Coronavirus: my early April thoughts – and fears | An Alternative View | Diana Diamond | Almanac Online |

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By Diana Diamond

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About this blog: So much is right — and wrong — about what is happening in Palo Alto. In this blog I want to discuss all that with you. I know many residents care about this town, and I want to explore our collective interests to help ...  (More)

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Coronavirus: my early April thoughts – and fears

Uploaded: Apr 5, 2020
I wake up in the morning. Is it Friday? Or maybe it’s Tuesday or Wednesday. What day was yesterday?

Is yesterday just going to be like today, and what about tomorrow? Will it all be the same?

I get up, grab a cup of coffee, read the paper, get dressed, and no longer ask myself what I should wear today. Yesterday I wore my white sweater, but what difference does it make? I used to dress according to what I was doing that day, but now, no one sees me, except on Zoom, from shoulders up.

I am not complaining, just housebound, bored and trying to have some sort of virtual social life. I am especially appreciative of my TV, my news channels, my newspapers, Zoom, Netflix, Kindle, and, of course, my telephone, which is next to my ear a good part of the day.

I am one of those people who need social contact. My husband doesn’t. Opposites attract.

The times are a changin’, as Bob Dylan wrote. We are entering a new world. People in hundreds of countries are affected by the coronavirus, and no scientists have yet come up with a way to control it – other than self-isolation and self-quarantines, which Californians and locals are doing a great job of.

I went to Safeway yesterday, because I was out of fresh produce, which should help us stay healthy. I was halted at the front door by an employee who said we had to wait until enough customers came out before we could go in. Good idea. I stood patiently. I was told I couldn’t bring my recyclable bags in because they may carry germs which could affect the baggers. Okay. I was told the county imposed a limit on the number of people in the store to 60 plus staff – but it seems there were a lot more inside. I wasn’t nervous until checkout time. The new rules are that only one customer can be at the checkout stand at a time, and Safeway said the rest of us should stand on one line until the next checker was available.

Okay, except there were 30 people on line, stretching from the checkout stand to the milk and egg shelves in the back. The six-foot apart rule was ignored. I asked the person behind me to please stand back and he declared, “No way. I am keeping my place in line right next to you.” I was uncomfortable about the lack of distance.

I am sure Safeway will try to iron out these distance wrinkles.

We are living in dangerous times. This awful virus isn’t going to quell until all of us in the U.S. self- isolate, and governors in the 10 remaining states (as of writing this) finally decree a stay-at-home policy.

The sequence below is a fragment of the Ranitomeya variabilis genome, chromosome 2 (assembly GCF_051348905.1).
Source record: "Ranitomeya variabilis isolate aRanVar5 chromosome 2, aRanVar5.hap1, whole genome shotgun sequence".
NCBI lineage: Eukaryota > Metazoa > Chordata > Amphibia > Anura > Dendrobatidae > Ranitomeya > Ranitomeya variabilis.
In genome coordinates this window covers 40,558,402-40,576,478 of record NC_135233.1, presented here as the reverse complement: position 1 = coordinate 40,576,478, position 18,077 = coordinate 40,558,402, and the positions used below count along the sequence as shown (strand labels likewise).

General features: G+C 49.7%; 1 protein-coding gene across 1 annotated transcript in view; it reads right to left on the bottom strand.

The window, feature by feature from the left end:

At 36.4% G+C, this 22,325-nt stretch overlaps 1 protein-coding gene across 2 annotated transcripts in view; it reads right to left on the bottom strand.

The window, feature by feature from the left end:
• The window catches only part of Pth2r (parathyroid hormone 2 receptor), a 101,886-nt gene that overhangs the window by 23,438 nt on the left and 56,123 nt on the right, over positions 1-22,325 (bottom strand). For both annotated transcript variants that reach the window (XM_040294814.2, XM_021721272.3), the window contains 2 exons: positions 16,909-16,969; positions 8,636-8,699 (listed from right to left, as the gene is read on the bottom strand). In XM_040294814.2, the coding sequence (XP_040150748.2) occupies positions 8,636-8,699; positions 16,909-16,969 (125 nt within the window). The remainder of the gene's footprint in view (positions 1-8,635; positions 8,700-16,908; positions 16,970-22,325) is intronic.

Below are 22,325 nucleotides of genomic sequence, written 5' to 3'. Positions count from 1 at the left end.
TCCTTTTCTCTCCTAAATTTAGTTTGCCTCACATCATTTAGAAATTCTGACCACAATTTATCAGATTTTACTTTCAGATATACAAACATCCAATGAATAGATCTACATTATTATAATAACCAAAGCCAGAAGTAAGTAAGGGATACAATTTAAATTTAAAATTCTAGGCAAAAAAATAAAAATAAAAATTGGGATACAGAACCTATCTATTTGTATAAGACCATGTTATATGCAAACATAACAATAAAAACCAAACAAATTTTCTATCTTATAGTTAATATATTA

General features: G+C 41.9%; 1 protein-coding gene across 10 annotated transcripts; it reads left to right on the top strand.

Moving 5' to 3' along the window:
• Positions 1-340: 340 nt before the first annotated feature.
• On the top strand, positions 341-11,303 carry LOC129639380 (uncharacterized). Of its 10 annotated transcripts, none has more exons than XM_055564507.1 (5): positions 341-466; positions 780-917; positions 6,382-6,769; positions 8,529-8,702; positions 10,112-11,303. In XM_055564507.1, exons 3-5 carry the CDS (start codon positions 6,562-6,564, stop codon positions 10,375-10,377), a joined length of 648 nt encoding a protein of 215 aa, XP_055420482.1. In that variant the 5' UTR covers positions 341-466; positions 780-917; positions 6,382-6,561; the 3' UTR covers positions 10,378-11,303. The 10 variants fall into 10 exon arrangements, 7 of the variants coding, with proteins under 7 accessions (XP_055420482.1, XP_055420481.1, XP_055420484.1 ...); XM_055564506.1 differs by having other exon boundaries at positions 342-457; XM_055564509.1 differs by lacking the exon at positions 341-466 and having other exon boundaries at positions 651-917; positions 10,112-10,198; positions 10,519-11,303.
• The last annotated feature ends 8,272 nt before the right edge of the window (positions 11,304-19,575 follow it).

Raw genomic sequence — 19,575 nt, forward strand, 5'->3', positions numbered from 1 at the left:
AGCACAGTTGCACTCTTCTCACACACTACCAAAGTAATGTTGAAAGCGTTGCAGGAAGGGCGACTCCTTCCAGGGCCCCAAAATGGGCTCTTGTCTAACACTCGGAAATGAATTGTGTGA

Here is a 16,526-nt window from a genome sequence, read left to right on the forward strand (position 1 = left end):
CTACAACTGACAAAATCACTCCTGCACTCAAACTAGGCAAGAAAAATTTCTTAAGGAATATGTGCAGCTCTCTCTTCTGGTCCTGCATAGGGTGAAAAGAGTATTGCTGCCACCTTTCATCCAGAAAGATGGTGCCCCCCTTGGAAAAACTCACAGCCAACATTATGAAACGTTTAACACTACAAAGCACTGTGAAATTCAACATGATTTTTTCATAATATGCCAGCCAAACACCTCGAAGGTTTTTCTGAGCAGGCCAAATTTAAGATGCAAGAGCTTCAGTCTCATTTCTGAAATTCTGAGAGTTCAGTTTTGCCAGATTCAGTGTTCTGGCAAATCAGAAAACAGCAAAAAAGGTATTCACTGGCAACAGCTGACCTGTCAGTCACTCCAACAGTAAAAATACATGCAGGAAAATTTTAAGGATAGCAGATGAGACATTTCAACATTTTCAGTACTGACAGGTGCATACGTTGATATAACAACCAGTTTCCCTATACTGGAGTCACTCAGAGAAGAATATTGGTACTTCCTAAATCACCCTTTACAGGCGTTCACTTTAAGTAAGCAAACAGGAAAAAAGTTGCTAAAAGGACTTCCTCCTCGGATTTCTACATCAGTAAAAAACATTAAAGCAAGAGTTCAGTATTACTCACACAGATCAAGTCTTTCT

And then there is the facemask issue. At first the CDC ((Center for Disease Control) told us face marks are not necessary unless you think you have COVID-19. This week the CDC apparently changed its mind telling us to wear masks when we go out. Were they telling us the truth from the beginning? Or were they trying to prevent people from buying masks that health officials needed more? I can accept the latter, but would have preferred knowing their rationale from the beginning. Can I really trust the CDC as much as I once did? Being honest brings credibility. And BTW, where are these masks – four weeks after the outbreak? CVS and Walgreen tell me they still don’t have any (or hand sanitizers). My neighbor is making her own and kindly gave us two masks.

As we all know, this virus knows no boundaries, no state lines. It travels whimsically, and frighteningly; it morphs along the way, so scientists are constantly tackling a new and recreated version of the virus.

I am angry that our government still cannot provide us enough hand wipes in our stores, that decent facemasks are hard to find, that medical personnel cannot get enough gowns and gloves to wear – how can we not have enough medical gowns? They are a cheap disposable product that we can’t seem to manufacture. And the most recent shortage: nose swabs, it was reported, are unavailable around the country. How in the world do these shortages occur? What happened to planning ahead for a pandemic outbreak?

These are my worried emotions this early April day. This federal government seems so absent in protecting us against this horrible virus. Dr. Fauci has pleaded with the president to take more action. Trump said he doesn’t want to wear a facemask.

What a terrible symbol that is for Americans who wan this virus to end.
What is it worth to you?


Posted by Wartime Leaders vs bone spur 'leaders', a resident of Evergreen Park,
on Apr 5, 2020 at 12:24 pm

"Dr. Fauci has pleaded with the president to take more action. Trump said he doesn't want to wear a facemask."

That's the ballgame in a single shot. Trump was so concerned that his bad decisions, ineptitude and inabilities were so obvious, that he didn't want the country to understand the real danger.

It sure makes one wonder why he didn't use the WHO test procedures offered in January to ramp up test production in late January and early February. Was he trying to hide the dangers for political and popularity reasons? His brief, minuscule rise in 'favorability' ratings last week are mostly gone, already.

Local Governors, on the other hand, have taken decisive action and are recognized by the public:

"Fully 77% of voters trust (Gavin) Newsom and state government to be responsive to the pandemic and future disasters while only 44 percent believe the federal government is capable" (PPP CA poll 2 days ago)